There is also the actual film footage of the lunar landing and walk from the 16mm film cameras mounted on the module that landed on the Moon and from the window video camera onboard Apollo 11’s Lunar Module “Eagle.” But much of that footage didn’t get to us until they returned to Earth.

It as a tense program to watch. Neil Armstrong’s heart rate peaked at 150 beats per minute at landing, as compared to his resting heart rate of 60 bpm. At around 10 minutes to landing, the astronauts link to Mission Control cut out briefly, which was a terrifying moment.

It is worth noting for people who did not live through that era that there were also intermittent program alarms and error codes from the rather primitive computers on board and even back in Houston. The Lunar Module’s computer only had 4KB of memory. This article takes up more than 4KB. As is often pointed out, your smartphone is several thousand times more powerful than the spacecraft’s computer.

I added some video below and you can see the CBS animation showing the fake LM landing on the fake Moon before the actual landing. They didn’t actually sync up with the real landing, so when Buzz Aldrin says “engine stop,” the animation had already landed us based on the scheduled landing time.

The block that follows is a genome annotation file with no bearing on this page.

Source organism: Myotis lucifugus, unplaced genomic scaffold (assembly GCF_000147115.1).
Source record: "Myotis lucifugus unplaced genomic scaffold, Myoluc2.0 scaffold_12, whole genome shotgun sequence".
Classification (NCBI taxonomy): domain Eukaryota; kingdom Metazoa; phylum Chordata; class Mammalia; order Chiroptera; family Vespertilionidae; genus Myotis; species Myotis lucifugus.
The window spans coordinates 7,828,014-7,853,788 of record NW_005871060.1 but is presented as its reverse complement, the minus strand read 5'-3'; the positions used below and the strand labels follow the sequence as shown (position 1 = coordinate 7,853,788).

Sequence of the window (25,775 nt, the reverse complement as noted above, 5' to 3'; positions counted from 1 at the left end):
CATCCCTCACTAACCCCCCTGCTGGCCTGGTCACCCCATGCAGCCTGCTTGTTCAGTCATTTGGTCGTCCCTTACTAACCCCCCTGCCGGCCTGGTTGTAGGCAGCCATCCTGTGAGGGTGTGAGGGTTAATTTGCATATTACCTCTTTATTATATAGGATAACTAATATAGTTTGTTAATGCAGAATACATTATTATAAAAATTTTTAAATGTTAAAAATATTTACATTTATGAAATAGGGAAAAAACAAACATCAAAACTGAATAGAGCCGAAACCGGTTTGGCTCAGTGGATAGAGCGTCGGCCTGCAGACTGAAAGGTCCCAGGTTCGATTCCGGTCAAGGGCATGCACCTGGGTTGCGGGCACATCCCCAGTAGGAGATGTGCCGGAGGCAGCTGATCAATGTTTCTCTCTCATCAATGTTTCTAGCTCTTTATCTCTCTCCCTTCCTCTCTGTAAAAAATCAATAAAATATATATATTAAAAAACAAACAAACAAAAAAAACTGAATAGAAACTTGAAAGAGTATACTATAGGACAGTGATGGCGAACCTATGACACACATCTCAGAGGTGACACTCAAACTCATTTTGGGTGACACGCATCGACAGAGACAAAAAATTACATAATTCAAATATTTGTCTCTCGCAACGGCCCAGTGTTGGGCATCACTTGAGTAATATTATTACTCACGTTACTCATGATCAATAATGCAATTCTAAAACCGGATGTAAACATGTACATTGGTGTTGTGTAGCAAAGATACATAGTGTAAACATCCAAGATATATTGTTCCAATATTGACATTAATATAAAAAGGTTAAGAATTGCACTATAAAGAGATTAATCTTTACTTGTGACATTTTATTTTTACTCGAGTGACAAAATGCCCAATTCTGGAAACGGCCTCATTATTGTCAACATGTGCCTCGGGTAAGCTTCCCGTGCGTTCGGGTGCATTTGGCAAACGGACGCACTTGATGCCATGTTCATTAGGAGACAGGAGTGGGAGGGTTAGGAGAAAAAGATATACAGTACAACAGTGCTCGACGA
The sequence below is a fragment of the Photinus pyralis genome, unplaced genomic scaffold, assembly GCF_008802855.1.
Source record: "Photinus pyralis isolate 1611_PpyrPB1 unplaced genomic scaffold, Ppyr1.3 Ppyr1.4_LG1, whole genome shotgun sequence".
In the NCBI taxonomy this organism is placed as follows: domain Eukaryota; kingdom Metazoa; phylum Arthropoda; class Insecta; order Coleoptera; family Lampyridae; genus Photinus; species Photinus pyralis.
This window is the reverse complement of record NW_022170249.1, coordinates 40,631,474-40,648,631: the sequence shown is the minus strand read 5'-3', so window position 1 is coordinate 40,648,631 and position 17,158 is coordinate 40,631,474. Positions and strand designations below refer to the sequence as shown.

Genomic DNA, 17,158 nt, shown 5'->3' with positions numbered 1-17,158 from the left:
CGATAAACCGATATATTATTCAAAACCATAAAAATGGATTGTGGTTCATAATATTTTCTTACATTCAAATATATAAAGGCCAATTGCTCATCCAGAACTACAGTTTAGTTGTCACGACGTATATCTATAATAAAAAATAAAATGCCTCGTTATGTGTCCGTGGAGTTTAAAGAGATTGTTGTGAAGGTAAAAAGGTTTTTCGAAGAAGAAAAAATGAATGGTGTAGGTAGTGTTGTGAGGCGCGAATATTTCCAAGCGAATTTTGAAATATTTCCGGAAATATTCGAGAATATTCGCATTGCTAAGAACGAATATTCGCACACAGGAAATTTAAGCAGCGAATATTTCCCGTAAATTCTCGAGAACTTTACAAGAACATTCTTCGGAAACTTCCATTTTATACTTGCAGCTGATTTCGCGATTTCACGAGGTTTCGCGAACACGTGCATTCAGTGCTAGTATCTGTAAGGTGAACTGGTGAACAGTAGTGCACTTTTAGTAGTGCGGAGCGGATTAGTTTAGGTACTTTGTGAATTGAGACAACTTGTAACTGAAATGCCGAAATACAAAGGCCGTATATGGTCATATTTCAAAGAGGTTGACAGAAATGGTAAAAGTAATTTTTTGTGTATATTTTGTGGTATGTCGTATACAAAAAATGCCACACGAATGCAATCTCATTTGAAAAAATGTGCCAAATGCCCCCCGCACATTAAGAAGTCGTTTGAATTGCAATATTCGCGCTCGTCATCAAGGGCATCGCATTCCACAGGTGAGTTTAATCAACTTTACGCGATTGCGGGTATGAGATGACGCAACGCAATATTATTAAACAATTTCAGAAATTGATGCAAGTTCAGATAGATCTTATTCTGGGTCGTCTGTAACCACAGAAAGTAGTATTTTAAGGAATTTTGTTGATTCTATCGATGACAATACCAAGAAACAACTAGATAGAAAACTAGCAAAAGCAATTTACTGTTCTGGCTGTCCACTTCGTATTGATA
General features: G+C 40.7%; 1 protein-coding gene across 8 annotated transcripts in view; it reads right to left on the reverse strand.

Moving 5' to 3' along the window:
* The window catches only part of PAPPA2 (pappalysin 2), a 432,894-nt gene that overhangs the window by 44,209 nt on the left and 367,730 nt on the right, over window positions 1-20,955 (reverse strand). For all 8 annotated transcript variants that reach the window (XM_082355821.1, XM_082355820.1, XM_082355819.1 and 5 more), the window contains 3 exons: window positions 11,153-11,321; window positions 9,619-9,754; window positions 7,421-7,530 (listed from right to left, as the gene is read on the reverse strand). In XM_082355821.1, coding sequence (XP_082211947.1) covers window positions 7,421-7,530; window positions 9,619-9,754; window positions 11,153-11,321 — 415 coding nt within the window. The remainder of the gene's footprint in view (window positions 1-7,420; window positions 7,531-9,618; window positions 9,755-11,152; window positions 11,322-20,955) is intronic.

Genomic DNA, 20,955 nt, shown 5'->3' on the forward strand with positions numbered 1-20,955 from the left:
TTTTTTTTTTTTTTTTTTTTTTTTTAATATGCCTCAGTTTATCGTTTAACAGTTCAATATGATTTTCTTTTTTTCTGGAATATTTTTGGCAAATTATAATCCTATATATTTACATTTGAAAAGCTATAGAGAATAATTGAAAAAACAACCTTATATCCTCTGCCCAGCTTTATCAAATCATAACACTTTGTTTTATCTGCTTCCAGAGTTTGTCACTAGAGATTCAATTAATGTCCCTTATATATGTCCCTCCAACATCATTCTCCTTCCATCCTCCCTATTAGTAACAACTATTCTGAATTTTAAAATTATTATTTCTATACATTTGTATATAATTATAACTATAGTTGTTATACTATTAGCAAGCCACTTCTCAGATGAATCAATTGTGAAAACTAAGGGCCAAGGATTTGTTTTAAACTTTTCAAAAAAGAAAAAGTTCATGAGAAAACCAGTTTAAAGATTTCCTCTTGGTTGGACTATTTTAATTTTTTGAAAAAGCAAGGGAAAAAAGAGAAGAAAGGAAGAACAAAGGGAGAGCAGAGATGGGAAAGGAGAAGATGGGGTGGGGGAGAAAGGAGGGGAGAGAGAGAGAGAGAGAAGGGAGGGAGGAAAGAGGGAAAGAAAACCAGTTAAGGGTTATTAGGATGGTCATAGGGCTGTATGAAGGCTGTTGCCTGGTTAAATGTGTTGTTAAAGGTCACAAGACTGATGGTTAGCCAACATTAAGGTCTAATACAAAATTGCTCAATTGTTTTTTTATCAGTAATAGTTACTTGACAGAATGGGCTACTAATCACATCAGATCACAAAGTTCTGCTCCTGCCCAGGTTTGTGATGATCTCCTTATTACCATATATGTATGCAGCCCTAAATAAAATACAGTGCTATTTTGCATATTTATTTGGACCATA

Armstrong and Aldrin walked around and collected samples for two hours. They returned safely to Earth.

Twelve astronauts walked on the Moon’s surface. Six of those drove Lunar Roving Vehicles on the Moon. Three astronauts flew to the Moon twice, of which two landed. None landed on the Moon more than once. None were women, so there is still history to be made.

The nine Apollo missions to the Moon occurred between December 1968 and December 1972. Gene Cernan, commander of the last Apollo mission left the lunar surface with these words: “We leave as we came and, God willing, as we shall return, with peace, and hope for all mankind.”

The “Summer of Love” was past. Vietnam was in at full power and my draft registration and draft lottery was a few years away. August 15-18 would be Woodstock. I started out for the festival but hit a ton of traffic and NY State Troopers who discouraged us and so we headed home. I wasn’t one of the nearly 400,000 people who showed up at a farm in Bethel, New York and saw Jimi Hendrix, the Who, the Grateful Dead, Janis Joplin, Jefferson Airplane and so many others.

The events of 1969 would help define that era.